“There are so many cancer treatment opportunities. We want to monitor how patients respond to certain treatments and make sure each patient receives the most optimal treatment option for them.”
Wuest’s team learned that about 20 to 30 per cent of all breast cancer patients have tumours with a particular type of metabolism. The researchers have developed a fructose derivative to monitor this particular metabolism and hope to begin clinical trials for its use soon.
This specialized research may eventually personalize cancer treatment by identifying a tumour’s “molecular signature,” and allowing the application of precise therapies specific to it. “This could allow patients to avoid undergoing treatments that will be unnecessary or ineffective for them. It’s like a ‘key and lock’ principle,” explains Wuest. “We design molecular ‘keys’ which fit perfectly into a molecular ‘lock’ and it gives us the necessary information for visualizing the tumour cells at an early stage.”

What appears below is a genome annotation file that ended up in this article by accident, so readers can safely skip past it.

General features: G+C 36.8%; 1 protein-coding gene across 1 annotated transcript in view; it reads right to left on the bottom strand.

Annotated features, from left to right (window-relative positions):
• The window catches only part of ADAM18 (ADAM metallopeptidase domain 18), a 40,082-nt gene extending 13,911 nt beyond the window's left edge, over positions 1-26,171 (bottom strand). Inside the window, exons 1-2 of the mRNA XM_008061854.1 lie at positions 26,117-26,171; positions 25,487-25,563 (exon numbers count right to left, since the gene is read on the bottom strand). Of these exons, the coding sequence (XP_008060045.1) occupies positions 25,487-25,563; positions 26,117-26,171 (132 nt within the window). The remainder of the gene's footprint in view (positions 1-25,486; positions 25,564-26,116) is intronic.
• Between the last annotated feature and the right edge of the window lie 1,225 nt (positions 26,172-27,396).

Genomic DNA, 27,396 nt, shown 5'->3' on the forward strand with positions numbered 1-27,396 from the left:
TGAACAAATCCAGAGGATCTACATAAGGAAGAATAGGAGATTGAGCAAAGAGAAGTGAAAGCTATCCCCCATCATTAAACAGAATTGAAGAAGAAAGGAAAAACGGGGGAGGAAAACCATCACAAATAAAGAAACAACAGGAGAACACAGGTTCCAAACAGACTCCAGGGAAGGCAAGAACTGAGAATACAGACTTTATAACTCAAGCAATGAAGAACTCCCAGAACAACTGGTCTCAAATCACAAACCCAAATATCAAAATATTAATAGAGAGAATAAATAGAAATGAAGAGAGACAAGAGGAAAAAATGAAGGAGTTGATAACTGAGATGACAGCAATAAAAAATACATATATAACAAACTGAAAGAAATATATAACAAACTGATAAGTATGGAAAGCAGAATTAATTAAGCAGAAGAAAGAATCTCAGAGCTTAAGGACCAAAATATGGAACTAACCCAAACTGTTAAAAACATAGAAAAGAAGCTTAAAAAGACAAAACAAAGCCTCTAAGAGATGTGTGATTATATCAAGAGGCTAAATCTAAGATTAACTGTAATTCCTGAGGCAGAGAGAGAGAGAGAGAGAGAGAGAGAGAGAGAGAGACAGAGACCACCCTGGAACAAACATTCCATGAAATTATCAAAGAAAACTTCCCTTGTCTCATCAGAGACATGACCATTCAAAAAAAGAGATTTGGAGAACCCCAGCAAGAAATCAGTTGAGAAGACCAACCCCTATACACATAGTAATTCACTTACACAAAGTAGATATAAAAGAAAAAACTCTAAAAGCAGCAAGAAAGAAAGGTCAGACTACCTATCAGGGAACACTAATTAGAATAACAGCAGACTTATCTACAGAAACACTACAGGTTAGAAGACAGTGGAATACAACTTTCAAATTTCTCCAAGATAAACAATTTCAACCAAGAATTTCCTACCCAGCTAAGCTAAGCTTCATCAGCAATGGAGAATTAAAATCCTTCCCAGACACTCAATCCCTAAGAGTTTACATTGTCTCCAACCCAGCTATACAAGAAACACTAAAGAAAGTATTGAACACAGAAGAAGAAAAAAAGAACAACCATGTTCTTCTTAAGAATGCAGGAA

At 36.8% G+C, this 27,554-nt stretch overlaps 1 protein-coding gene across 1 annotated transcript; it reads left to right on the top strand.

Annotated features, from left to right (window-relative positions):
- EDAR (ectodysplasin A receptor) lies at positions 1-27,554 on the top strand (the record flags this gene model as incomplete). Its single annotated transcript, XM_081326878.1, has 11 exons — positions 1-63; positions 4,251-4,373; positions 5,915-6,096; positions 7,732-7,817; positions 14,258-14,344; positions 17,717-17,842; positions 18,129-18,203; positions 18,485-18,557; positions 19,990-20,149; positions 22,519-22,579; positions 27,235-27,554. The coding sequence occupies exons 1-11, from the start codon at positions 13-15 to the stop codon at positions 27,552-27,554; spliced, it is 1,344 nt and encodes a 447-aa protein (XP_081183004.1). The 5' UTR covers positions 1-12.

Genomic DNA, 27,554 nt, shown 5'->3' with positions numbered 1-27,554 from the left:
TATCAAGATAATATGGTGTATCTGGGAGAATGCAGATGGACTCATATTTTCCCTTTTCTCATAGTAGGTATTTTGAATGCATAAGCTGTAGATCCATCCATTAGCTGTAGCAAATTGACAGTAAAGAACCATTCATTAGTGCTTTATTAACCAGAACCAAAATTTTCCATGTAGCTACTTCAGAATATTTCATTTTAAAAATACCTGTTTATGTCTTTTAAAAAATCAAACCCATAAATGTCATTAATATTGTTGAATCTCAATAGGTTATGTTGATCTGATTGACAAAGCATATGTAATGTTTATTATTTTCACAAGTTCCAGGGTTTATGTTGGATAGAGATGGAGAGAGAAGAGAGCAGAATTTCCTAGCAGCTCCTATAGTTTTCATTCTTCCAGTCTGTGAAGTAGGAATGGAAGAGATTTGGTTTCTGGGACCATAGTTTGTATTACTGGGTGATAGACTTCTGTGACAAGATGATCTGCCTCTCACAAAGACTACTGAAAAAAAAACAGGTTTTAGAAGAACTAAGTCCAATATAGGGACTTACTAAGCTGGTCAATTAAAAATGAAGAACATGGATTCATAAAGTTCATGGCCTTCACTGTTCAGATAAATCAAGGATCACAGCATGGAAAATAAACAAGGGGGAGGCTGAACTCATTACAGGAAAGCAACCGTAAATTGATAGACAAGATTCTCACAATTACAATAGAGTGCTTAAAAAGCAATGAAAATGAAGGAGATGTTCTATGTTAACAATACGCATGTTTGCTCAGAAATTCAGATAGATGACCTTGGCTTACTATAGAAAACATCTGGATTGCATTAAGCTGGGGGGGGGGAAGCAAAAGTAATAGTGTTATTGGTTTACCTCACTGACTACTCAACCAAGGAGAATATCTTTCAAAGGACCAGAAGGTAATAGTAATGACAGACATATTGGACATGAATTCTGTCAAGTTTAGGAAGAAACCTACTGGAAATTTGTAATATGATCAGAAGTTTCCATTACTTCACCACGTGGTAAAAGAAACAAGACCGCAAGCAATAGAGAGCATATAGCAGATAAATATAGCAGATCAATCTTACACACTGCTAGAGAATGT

He adds that radiopharmaceuticals show a great deal of potential in the detection and treatment applications for many types of tumours including prostate cancer, and for neurodegenerative diseases like Alzheimer’s.
Better diagnosis for more patients
Because of the radiotracers’ short half-life, Wuest’s team works with highly sophisticated equipment to produce them daily as needed, in what he calls a “radiopharmacy on demand.” The team uses a cyclotron (a particle accelerator, which acts similarly to a nuclear reactor on a much smaller scale) to prepare the radionuclides or radioisotopes that are part of the basic components, and the most intricate part of the process is the actual synthesis and manufacturing of the radiotracers.